Parties oppose holding of Darfur referendum
The opposition political forces of the Sudan Appeal, the coalition of the National Consensus Forces and other political forces that are participating in the national dialogue have strongly opposed the adminstrative referendum for Darfur, to be held in April this year.
The people in Darfur can opt for the current status of five states or for a return of Darfur as one large state or province in the country. The Darfur referendum is stipulated in the Doha Document for Peace in Darfur (DDPD) that was signed in July 2011.
Mohamed Mukhtar El Khatib, the secretary-general of the Sudanese Communist Party, claimed that the division of Darfur into states was for the benefit of the regime, and not the people of Darfur. “They adhere to and demand the one province.
“The regime has expanded the division of Darfur into states on tribal basis,” El Khatib told Radio Dabanga. He said that the continuation of the war in Darfur was the result of greed over the land and water resources.
“There are no freedoms and the regime is now known for rigging all the elections including those of popular committees, general elections, and referendums. It is not a suitable time for holding this referendum, in which the government must achieve the desire of the people of Darfur in one province.”
'In the light of the current insecurity in Darfur, this may lead to the emergence of new conflicts in a new province.'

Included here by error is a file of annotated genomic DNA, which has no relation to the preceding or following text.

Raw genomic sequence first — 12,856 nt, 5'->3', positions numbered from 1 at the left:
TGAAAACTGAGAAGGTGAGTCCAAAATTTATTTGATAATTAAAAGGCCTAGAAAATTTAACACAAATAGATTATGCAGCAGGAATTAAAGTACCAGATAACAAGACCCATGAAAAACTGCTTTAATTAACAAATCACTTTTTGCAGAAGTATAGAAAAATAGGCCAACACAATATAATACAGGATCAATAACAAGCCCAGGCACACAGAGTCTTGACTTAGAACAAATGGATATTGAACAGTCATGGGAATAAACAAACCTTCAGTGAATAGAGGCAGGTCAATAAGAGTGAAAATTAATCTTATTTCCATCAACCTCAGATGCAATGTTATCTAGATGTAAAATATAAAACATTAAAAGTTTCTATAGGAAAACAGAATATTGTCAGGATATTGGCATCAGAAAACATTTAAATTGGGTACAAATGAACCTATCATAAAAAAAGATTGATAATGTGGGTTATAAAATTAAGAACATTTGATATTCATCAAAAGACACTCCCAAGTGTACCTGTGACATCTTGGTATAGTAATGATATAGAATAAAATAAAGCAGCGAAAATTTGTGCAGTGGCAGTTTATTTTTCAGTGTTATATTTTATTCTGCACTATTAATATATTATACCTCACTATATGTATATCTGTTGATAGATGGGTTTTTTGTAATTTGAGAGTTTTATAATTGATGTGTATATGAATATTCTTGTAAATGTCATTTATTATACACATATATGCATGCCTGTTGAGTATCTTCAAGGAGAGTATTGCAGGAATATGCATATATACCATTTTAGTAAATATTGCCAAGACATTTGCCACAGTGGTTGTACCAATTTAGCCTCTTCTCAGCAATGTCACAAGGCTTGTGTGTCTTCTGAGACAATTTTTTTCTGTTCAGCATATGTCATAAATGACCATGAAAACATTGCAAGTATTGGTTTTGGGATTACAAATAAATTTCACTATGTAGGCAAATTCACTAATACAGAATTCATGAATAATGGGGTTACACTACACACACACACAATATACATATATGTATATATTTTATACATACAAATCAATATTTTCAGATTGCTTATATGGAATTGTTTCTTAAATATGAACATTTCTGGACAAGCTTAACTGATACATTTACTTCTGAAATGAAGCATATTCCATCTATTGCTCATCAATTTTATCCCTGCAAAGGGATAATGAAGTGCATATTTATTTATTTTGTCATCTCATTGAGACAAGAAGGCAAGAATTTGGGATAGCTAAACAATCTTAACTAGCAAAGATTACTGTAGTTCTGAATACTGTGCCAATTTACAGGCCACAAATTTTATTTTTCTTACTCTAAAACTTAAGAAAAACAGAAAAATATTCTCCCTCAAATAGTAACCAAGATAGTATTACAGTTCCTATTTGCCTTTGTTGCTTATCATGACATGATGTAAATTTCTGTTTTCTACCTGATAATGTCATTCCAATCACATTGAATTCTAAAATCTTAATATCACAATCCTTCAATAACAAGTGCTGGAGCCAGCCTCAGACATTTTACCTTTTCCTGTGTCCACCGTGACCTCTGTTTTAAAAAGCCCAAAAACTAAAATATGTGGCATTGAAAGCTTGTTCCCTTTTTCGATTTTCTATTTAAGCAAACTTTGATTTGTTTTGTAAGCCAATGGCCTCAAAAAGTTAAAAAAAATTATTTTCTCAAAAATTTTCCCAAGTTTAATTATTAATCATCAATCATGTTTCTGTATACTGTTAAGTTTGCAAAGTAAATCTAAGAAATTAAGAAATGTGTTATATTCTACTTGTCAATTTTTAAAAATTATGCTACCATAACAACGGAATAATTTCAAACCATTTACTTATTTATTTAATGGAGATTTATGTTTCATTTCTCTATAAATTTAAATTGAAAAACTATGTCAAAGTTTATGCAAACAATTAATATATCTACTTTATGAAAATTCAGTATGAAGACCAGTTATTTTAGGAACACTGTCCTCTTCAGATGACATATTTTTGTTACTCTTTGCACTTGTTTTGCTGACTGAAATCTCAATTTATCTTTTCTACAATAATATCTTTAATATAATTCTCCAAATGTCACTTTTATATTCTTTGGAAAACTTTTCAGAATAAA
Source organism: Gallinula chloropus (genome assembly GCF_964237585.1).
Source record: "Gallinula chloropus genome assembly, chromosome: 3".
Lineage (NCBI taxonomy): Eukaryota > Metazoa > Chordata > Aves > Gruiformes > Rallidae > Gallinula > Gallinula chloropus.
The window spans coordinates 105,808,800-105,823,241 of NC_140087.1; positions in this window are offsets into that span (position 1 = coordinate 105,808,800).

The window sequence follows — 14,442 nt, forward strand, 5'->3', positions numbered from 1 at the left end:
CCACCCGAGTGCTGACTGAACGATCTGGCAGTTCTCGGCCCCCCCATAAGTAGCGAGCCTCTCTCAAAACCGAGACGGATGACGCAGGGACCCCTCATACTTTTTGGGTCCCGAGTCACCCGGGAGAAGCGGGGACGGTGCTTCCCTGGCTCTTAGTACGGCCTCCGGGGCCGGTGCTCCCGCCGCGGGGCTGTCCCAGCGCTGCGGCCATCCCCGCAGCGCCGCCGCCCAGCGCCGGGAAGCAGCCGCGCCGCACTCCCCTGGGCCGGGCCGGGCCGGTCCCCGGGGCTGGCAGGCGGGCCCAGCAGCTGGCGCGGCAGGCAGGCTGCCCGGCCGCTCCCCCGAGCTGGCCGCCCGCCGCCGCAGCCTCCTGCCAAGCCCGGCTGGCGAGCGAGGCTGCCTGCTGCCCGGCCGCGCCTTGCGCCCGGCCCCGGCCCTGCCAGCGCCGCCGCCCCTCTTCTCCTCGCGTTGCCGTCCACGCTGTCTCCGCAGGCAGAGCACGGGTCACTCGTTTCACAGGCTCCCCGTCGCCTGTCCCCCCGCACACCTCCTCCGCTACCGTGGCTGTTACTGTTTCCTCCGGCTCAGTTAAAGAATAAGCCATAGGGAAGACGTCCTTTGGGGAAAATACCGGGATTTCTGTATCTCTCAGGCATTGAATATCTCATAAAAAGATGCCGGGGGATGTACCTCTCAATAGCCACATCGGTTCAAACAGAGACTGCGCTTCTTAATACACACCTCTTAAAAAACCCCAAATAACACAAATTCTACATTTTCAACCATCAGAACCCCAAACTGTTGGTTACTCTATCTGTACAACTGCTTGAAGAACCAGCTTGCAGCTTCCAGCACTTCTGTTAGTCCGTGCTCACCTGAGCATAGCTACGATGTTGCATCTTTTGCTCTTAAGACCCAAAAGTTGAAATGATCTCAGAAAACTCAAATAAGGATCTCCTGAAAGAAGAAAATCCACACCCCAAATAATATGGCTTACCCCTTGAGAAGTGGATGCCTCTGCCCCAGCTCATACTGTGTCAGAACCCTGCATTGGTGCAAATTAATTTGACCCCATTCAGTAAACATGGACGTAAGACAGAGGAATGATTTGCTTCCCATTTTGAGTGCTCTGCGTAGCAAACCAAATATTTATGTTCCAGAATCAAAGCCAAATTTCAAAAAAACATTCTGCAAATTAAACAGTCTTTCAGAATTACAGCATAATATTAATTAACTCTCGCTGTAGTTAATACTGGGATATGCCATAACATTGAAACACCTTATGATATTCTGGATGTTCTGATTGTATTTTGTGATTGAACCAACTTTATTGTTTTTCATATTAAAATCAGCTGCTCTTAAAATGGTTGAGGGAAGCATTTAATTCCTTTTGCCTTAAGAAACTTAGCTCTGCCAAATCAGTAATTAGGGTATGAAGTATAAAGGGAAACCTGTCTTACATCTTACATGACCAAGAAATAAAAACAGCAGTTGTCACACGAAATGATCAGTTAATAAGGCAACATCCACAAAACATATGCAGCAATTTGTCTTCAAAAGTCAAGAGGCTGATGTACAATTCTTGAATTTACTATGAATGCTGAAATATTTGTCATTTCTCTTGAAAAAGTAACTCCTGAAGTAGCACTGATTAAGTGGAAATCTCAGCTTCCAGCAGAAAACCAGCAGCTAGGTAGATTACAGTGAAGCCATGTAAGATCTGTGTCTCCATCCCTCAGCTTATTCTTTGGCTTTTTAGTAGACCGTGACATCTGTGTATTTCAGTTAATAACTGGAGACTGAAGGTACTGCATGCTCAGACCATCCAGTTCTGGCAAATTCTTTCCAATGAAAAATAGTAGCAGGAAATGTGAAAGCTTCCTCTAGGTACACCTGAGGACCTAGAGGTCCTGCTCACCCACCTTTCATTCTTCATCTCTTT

The referendum will be held in all 63 Darfur localities. About 1,400 registration and polling centres will be established, said the Darfur Referendum Commission on Tuesday.
The Popular Congress Party, participant in the ongoing national dialogue in Khartoum, has described the government’s holding of the referendum as “casting dust in eyes and an attempt to waste the fundamental rights of the citizens of Darfur”.
Kamal Omar Abdelsalam, the political secretary of the party and also a member of the coordination mechanism for the dialogue, commented to Radio Dabanga on Thursday that the issue of Darfur can only be resolved within the framework of a comprehensive solution to the country’s crisis.
For its part, the Sudanese Congress Party also opposes the referendum on the administrative status of Darfur. On Thursday Dr. El Fateh El Sayed, the deputy head of the party, told Radio Dabanga that a referendum in Darfur “in light of the current circumstances of insecurity, tribal wars, the war of the government and its militias against all the people of Darfur and the armed movements” may lead to the emergence of new conflicts in the new province.
For the Darfuris themselves, the administrative status is not their main concern. “What the people in Darfur want most is not a referendum but their being able to lead a decent and secure life in their villages of origin,” a Darfuri human rights lawyer told Radio Dabanga in October.
Back to overview